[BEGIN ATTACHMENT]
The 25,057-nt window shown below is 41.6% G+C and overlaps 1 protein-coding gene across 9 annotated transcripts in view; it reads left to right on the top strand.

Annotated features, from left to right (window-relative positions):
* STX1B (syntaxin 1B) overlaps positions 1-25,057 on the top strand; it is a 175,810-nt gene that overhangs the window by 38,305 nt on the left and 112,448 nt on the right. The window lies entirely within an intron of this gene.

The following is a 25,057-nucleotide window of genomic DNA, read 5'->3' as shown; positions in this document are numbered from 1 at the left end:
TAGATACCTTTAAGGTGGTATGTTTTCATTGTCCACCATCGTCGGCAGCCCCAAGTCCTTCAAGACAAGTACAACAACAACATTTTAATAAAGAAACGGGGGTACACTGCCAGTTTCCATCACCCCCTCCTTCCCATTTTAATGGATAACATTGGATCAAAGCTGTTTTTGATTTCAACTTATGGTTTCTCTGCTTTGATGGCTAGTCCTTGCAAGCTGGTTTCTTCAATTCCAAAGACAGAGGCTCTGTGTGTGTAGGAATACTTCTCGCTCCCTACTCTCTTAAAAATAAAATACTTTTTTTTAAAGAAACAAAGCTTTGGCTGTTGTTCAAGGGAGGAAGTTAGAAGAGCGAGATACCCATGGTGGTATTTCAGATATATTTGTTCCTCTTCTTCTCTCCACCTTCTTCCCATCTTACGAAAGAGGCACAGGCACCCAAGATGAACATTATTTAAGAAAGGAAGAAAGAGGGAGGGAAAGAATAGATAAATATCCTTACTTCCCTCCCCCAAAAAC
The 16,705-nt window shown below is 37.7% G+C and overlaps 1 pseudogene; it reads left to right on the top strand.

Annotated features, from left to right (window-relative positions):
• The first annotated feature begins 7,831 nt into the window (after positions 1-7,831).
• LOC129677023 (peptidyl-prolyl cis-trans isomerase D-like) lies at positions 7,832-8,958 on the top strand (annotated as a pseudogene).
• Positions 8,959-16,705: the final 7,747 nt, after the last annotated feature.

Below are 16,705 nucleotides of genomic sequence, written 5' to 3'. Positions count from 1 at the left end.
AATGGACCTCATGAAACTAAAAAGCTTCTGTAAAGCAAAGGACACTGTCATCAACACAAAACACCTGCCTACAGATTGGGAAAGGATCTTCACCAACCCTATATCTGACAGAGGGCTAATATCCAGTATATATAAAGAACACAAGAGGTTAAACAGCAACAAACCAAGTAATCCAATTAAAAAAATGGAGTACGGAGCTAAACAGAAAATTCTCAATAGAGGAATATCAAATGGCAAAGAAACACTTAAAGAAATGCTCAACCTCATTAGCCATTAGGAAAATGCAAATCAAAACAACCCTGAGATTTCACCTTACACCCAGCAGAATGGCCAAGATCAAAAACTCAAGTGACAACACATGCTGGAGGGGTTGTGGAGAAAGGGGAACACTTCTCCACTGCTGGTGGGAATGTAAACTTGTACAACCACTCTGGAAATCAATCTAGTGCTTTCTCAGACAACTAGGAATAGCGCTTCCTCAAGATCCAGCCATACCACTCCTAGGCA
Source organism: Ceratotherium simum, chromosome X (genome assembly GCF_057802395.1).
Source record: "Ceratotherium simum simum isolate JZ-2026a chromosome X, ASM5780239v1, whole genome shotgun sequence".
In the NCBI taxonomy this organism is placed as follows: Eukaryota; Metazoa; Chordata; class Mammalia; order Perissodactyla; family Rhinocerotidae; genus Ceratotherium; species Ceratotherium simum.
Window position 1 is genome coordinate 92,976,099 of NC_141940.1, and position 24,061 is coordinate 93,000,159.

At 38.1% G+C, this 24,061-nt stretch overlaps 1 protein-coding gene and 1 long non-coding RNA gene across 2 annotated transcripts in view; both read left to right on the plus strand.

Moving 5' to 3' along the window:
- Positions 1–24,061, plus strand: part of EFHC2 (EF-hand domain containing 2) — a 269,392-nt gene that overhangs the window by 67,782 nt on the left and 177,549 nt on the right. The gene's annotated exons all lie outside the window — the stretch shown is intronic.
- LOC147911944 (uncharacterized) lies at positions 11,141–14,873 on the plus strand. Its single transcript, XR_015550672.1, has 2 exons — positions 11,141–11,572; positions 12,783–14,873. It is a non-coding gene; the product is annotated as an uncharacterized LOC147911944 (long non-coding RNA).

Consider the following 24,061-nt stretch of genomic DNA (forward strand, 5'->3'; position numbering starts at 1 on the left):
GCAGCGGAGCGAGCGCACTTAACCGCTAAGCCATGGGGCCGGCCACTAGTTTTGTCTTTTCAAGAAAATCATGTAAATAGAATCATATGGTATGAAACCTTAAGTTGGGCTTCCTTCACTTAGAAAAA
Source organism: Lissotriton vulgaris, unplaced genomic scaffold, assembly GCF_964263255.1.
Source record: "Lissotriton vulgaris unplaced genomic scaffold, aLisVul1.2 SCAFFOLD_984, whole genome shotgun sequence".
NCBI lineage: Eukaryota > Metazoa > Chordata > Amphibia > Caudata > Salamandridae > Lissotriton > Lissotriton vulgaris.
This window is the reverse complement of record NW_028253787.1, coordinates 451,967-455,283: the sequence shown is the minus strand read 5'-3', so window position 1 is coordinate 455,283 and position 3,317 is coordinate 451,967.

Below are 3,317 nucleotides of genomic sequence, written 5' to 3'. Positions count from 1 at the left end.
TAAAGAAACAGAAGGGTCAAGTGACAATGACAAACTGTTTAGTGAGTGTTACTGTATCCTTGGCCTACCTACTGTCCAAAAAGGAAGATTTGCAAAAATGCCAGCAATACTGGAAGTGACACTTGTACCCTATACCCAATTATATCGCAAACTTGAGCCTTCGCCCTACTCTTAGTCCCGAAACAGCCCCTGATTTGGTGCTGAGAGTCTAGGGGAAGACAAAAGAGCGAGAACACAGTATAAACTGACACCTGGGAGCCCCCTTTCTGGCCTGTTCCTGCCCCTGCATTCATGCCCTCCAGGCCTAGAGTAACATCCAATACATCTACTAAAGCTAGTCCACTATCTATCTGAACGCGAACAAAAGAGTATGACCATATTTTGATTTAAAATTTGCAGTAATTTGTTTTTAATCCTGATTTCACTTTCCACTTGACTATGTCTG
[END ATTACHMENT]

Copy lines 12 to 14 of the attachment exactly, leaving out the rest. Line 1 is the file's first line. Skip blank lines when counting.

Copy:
AATGGACCTCATGAAACTAAAAAGCTTCTGTAAAGCAAAGGACACTGTCATCAACACAAAACACCTGCCTACAGATTGGGAAAGGATCTTCACCAACCCTATATCTGACAGAGGGCTAATATCCAGTATATATAAAGAACACAAGAGGTTAAACAGCAACAAACCAAGTAATCCAATTAAAAAAATGGAGTACGGAGCTAAACAGAAAATTCTCAATAGAGGAATATCAAATGGCAAAGAAACACTTAAAGAAATGCTCAACCTCATTAGCCATTAGGAAAATGCAAATCAAAACAACCCTGAGATTTCACCTTACACCCAGCAGAATGGCCAAGATCAAAAACTCAAGTGACAACACATGCTGGAGGGGTTGTGGAGAAAGGGGAACACTTCTCCACTGCTGGTGGGAATGTAAACTTGTACAACCACTCTGGAAATCAATCTAGTGCTTTCTCAGACAACTAGGAATAGCGCTTCCTCAAGATCCAGCCATACCACTCCTAGGCA
Source organism: Ceratotherium simum, chromosome X (genome assembly GCF_057802395.1).
Source record: "Ceratotherium simum simum isolate JZ-2026a chromosome X, ASM5780239v1, whole genome shotgun sequence".